Art is not a contest, and the consumption of art is largely a subjective experience. No list is definitive, but lists are fun to read (and to write). The growing prevalence of listing-making and websites like Buzzfeed are, in my opinion, a blight upon our media culture, another manifestation of our dwindling collective attention span (think: The Top 18 Celebrity Selfie Malfunctions That Will Totally Change Your World). But ranking and categorizing our favorite films, musicians and books can also give rise to healthy debate.
In that spirit, Moving Pictures has compiled a list of the 21 Best Films of the 21st Century. The following is Part 2 of the list; if you missed Part 1 you can check it out HERE. Please tell us what you think in the comments section, and enjoy!
- Under the Skin (2014) – Jonathan Glazer
Under the Skin is a film that few people saw and probably even fewer enjoyed. I don’t think that’s right, but it’s certainly understandable. It’s a challenging film to be sure; scarce on dialogue, it utilizes a B movie-style narrative conveyed through a schizophrenic combination of cinéma vérité and painstakingly manipulated imagery. It works, and amazingly well, for two reasons, the first being Scarlett Johansson’s transformative, otherworldly performance. The second is the unique and uncompromising way in which director Jonathan Glazer approaches the potentially pulpy material. This filmmaker’s dedication and command of craft, just as much as his artistic style itself, evoke the term “Kubrickian” perhaps more appropriately than anything else I’ve seen since the death of the genuine article. Under the Skin took ten years to make, but it should (and hopefully will) be remembered for ten times that.
- Grizzly Man (2005) – Werner Herzog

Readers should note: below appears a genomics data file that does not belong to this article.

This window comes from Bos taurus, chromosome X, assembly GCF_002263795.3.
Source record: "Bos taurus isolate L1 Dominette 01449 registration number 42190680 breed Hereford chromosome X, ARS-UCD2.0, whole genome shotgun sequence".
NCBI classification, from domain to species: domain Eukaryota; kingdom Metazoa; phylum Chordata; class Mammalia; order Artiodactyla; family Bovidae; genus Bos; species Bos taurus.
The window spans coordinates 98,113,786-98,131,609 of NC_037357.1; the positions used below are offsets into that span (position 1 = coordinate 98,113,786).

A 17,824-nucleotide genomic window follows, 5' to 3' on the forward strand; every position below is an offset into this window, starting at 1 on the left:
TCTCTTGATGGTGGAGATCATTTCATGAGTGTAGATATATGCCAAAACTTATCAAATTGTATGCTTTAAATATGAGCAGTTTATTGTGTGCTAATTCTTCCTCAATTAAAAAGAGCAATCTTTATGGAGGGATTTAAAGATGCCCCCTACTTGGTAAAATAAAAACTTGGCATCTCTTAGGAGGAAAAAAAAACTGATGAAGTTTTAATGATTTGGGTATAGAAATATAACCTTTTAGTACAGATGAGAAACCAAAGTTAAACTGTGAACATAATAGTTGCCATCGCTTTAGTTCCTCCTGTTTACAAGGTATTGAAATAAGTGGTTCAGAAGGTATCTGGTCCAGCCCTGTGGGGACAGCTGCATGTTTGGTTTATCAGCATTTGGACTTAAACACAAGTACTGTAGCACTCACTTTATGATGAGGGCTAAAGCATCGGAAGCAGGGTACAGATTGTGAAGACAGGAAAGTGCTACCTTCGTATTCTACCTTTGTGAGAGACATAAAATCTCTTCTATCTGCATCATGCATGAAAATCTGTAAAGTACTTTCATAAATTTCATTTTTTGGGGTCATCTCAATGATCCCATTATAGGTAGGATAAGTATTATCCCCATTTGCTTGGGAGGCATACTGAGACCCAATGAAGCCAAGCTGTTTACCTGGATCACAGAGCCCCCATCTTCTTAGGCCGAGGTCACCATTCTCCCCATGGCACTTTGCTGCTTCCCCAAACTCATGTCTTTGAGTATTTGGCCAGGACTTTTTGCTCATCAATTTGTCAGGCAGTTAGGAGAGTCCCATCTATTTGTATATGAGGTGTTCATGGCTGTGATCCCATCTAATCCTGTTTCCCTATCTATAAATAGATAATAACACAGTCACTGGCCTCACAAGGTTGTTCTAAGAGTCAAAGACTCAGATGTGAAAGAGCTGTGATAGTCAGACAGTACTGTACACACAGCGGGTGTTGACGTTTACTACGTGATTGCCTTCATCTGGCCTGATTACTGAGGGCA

The image above is an appropriate representation of what Timothy Treadwell was all about: not simply observing the natural world but becoming a part of it, and indeed, in many ways, forsaking the human world for it. As it’s divulged in the opening minutes of Werner Herzog’s Grizzly Man, it’s no spoiler to say that his quest ended in tragedy. In some sense a found-footage documentary, the film largely consists of material Treadwell shot himself, of himself, over 13 summers in the Alaskan wilderness tracking and studying wild grizzly bears. It is not, however, a nature documentary. Though Herzog, a giant of cinema in his own right, crafts a bizarre yet successful framework with artfully staged interviews and his own signature narration, the German filmmaker clearly struck gold with his true subject, Treadwell himself. A man of heartbreakingly childlike wonder and sadness, Treadwell bears his soul (no pun intended) to a camera on a tripod in the middle of nowhere, and many of the moments captured are as real and as human as movies can get.
- In the Mood for Love (2000) – Wong Kar-Wai
In the Mood for Love is the most recent film I’ve seen on this list, just within the last few weeks, and given its pedigree I’d expected to see something special. To say I was not disappointed would be a gross understatement. Yes, In the Mood for Love is dazzlingly beautiful and formally rich, though these strengths ultimately exist to serve its heartbreaking and universal story of unfulfilled love. A friendship forms between neighbors Chow and Su when they discover their spouses are carrying on an affair, and that friendship quickly becomes a close and complicated bond. Director Wong Kar-Wai’s script plays with the idea of repetition throughout, replaying musical themes and even the same interactions to fascinating and hypnotic effect. The subject of identity, too, is explored; not just in general terms of the characters’ pairing within the film’s conservative social context, but also directly in the form of recurring exercises where the two rehearse conversations and confrontations with their unfaithful partners. The final sequence is breathtaking; the ancient setting, the significance of the act, the cello weeping through it all. In the Mood for Love is also the most recent film on the Sight and Sound list, a towering institution, and as innovative as it is, it’s a work that also draws on many of the time-tested sensibilities that make it an obvious addition to the cinematic canon. Mood has the quality of a memory: elemental and fragmented, but something you nonetheless can’t shake.
- Blue is the Warmest Color (2013) – Abdellatif Kechiche